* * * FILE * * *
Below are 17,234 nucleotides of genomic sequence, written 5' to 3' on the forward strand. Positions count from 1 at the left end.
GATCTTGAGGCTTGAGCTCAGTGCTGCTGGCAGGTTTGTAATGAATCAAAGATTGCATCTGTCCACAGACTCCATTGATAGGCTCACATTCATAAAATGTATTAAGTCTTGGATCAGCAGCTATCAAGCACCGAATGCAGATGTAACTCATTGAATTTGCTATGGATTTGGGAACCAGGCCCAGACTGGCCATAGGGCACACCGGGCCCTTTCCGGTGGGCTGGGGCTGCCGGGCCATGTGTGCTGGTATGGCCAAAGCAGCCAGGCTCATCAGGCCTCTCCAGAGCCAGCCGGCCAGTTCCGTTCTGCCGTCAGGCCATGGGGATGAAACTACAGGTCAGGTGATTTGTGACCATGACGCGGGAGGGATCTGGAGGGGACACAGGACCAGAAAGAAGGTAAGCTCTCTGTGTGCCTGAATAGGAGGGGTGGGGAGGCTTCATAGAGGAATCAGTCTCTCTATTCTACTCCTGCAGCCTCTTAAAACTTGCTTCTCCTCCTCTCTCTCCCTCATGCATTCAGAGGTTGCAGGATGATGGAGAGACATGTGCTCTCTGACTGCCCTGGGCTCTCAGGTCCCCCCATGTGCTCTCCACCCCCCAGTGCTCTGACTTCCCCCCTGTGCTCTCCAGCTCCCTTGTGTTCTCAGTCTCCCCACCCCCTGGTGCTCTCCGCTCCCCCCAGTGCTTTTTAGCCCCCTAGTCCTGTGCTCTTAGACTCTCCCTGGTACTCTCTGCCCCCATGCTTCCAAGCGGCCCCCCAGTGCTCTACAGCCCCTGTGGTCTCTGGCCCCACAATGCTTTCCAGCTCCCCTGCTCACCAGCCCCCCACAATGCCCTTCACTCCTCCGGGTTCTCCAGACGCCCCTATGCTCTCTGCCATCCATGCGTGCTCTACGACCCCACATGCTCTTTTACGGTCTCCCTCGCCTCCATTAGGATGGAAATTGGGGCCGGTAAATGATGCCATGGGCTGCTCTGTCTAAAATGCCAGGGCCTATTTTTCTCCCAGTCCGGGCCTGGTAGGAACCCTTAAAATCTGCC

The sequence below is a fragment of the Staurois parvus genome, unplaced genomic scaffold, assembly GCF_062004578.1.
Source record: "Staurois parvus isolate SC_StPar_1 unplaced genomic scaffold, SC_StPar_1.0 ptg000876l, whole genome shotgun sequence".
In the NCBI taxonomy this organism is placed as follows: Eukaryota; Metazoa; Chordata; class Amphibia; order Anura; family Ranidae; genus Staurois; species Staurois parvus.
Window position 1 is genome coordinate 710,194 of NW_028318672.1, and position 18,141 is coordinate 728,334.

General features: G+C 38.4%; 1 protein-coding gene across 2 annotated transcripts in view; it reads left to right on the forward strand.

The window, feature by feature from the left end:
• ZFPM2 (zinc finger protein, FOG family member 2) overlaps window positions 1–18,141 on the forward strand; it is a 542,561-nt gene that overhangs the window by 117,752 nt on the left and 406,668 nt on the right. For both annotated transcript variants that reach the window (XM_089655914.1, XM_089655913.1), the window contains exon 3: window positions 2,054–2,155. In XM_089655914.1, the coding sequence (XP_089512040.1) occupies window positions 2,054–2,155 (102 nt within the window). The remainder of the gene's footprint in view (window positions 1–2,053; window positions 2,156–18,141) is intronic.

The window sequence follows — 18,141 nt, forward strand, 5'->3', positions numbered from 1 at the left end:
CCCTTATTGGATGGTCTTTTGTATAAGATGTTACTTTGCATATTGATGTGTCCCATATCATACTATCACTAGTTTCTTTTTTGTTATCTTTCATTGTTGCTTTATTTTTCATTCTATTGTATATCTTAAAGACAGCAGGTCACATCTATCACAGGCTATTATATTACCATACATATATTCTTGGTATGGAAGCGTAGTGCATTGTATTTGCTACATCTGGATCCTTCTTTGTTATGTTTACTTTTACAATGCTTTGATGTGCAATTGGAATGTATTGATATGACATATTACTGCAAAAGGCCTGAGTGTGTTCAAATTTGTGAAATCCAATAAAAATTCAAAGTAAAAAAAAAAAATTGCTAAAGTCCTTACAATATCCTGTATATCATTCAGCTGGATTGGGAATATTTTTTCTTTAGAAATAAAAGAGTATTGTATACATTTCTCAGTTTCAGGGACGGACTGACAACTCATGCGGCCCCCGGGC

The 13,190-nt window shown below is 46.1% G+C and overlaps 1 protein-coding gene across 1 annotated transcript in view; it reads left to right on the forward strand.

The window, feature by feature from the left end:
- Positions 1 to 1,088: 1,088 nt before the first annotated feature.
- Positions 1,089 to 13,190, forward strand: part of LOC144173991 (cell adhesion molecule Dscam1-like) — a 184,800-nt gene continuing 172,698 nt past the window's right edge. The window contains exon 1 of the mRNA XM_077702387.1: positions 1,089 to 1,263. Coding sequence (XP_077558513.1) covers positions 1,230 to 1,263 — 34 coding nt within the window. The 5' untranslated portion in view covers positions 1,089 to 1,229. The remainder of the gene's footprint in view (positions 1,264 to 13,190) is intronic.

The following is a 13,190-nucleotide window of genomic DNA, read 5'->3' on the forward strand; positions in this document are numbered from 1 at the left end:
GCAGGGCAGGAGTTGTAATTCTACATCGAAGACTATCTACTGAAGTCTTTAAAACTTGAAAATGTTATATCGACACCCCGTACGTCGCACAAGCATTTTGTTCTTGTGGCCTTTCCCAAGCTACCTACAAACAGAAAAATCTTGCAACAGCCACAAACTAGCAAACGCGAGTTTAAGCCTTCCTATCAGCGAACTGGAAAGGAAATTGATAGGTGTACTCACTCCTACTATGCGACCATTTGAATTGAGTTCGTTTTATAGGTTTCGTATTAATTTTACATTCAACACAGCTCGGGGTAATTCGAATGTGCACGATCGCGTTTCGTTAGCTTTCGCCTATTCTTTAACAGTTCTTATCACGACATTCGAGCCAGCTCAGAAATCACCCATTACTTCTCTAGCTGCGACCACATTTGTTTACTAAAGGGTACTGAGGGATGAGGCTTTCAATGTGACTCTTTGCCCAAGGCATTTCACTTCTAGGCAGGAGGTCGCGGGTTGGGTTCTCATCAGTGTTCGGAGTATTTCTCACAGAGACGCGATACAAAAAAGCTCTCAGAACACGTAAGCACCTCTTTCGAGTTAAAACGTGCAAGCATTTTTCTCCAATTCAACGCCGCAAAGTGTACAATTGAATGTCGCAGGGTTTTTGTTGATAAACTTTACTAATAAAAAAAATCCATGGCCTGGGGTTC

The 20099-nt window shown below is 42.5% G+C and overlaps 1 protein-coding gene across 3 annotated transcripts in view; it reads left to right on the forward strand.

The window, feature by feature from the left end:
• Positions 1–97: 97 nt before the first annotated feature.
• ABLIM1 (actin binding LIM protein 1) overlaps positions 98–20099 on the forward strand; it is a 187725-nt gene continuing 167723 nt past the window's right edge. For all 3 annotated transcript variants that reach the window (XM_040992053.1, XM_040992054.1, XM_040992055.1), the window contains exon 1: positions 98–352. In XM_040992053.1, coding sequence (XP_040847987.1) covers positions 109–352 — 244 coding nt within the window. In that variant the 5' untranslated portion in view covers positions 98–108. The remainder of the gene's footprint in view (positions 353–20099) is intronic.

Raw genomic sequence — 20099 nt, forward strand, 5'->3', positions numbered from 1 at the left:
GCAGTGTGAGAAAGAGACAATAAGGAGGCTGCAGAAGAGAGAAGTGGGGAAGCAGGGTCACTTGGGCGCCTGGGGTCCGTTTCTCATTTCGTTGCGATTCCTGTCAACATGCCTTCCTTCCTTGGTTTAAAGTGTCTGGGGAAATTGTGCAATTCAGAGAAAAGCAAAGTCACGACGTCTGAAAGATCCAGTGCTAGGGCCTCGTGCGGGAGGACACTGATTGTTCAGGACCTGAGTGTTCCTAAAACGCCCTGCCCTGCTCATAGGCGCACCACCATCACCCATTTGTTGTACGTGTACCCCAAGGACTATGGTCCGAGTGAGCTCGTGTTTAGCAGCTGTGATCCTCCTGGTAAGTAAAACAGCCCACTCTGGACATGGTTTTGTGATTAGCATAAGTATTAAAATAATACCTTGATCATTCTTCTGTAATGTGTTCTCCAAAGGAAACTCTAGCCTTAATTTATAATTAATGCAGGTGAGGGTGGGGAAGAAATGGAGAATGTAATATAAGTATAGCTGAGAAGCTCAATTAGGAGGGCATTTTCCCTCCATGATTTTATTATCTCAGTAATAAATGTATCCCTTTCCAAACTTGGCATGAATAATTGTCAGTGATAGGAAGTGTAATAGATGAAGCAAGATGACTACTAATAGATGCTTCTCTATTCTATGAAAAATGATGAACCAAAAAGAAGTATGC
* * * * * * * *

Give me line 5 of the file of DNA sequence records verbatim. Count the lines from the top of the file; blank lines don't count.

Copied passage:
In the NCBI taxonomy this organism is placed as follows: Eukaryota; Metazoa; Chordata; class Amphibia; order Anura; family Ranidae; genus Staurois; species Staurois parvus.